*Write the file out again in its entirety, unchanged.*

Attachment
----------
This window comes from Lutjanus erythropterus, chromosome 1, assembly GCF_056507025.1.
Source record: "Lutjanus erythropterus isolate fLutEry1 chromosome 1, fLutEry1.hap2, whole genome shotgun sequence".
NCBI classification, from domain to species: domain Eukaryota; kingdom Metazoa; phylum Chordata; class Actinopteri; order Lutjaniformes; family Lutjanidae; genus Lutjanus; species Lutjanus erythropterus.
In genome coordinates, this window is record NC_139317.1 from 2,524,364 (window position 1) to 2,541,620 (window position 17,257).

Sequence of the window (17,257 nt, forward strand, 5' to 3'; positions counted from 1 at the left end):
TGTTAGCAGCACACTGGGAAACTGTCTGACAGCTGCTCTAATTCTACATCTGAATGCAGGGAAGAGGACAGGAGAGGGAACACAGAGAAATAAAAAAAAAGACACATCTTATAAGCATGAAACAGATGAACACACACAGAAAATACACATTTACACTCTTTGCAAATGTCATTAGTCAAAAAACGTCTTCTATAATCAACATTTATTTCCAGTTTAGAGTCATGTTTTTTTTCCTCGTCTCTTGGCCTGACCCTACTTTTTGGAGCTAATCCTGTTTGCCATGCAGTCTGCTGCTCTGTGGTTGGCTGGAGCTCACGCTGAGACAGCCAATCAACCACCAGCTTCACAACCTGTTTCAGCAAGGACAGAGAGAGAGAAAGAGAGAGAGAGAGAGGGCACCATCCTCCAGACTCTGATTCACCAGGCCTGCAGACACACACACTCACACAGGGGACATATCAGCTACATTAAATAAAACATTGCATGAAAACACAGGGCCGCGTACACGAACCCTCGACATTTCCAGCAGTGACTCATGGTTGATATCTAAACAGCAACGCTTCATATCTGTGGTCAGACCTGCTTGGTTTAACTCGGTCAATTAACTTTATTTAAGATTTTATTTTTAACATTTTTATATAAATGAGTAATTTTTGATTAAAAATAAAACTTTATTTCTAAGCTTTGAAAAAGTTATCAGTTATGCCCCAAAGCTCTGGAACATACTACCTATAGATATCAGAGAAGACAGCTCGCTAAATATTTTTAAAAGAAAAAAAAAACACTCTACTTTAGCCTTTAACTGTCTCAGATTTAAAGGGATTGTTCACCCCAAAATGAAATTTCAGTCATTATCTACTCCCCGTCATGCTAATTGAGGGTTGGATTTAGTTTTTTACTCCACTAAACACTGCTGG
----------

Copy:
This window comes from Lutjanus erythropterus, chromosome 1, assembly GCF_056507025.1.
Source record: "Lutjanus erythropterus isolate fLutEry1 chromosome 1, fLutEry1.hap2, whole genome shotgun sequence".
NCBI classification, from domain to species: domain Eukaryota; kingdom Metazoa; phylum Chordata; class Actinopteri; order Lutjaniformes; family Lutjanidae; genus Lutjanus; species Lutjanus erythropterus.
In genome coordinates, this window is record NC_139317.1 from 2,524,364 (window position 1) to 2,541,620 (window position 17,257).

Sequence of the window (17,257 nt, forward strand, 5' to 3'; positions counted from 1 at the left end):
TGTTAGCAGCACACTGGGAAACTGTCTGACAGCTGCTCTAATTCTACATCTGAATGCAGGGAAGAGGACAGGAGAGGGAACACAGAGAAATAAAAAAAAAGACACATCTTATAAGCATGAAACAGATGAACACACACAGAAAATACACATTTACACTCTTTGCAAATGTCATTAGTCAAAAAACGTCTTCTATAATCAACATTTATTTCCAGTTTAGAGTCATGTTTTTTTTCCTCGTCTCTTGGCCTGACCCTACTTTTTGGAGCTAATCCTGTTTGCCATGCAGTCTGCTGCTCTGTGGTTGGCTGGAGCTCACGCTGAGACAGCCAATCAACCACCAGCTTCACAACCTGTTTCAGCAAGGACAGAGAGAGAGAAAGAGAGAGAGAGAGAGGGCACCATCCTCCAGACTCTGATTCACCAGGCCTGCAGACACACACACTCACACAGGGGACATATCAGCTACATTAAATAAAACATTGCATGAAAACACAGGGCCGCGTACACGAACCCTCGACATTTCCAGCAGTGACTCATGGTTGATATCTAAACAGCAACGCTTCATATCTGTGGTCAGACCTGCTTGGTTTAACTCGGTCAATTAACTTTATTTAAGATTTTATTTTTAACATTTTTATATAAATGAGTAATTTTTGATTAAAAATAAAACTTTATTTCTAAGCTTTGAAAAAGTTATCAGTTATGCCCCAAAGCTCTGGAACATACTACCTATAGATATCAGAGAAGACAGCTCGCTAAATATTTTTAAAAGAAAAAAAAAACACTCTACTTTAGCCTTTAACTGTCTCAGATTTAAAGGGATTGTTCACCCCAAAATGAAATTTCAGTCATTATCTACTCCCCGTCATGCTAATTGAGGGTTGGATTTAGTTTTTTACTCCACTAAACACTGCTGG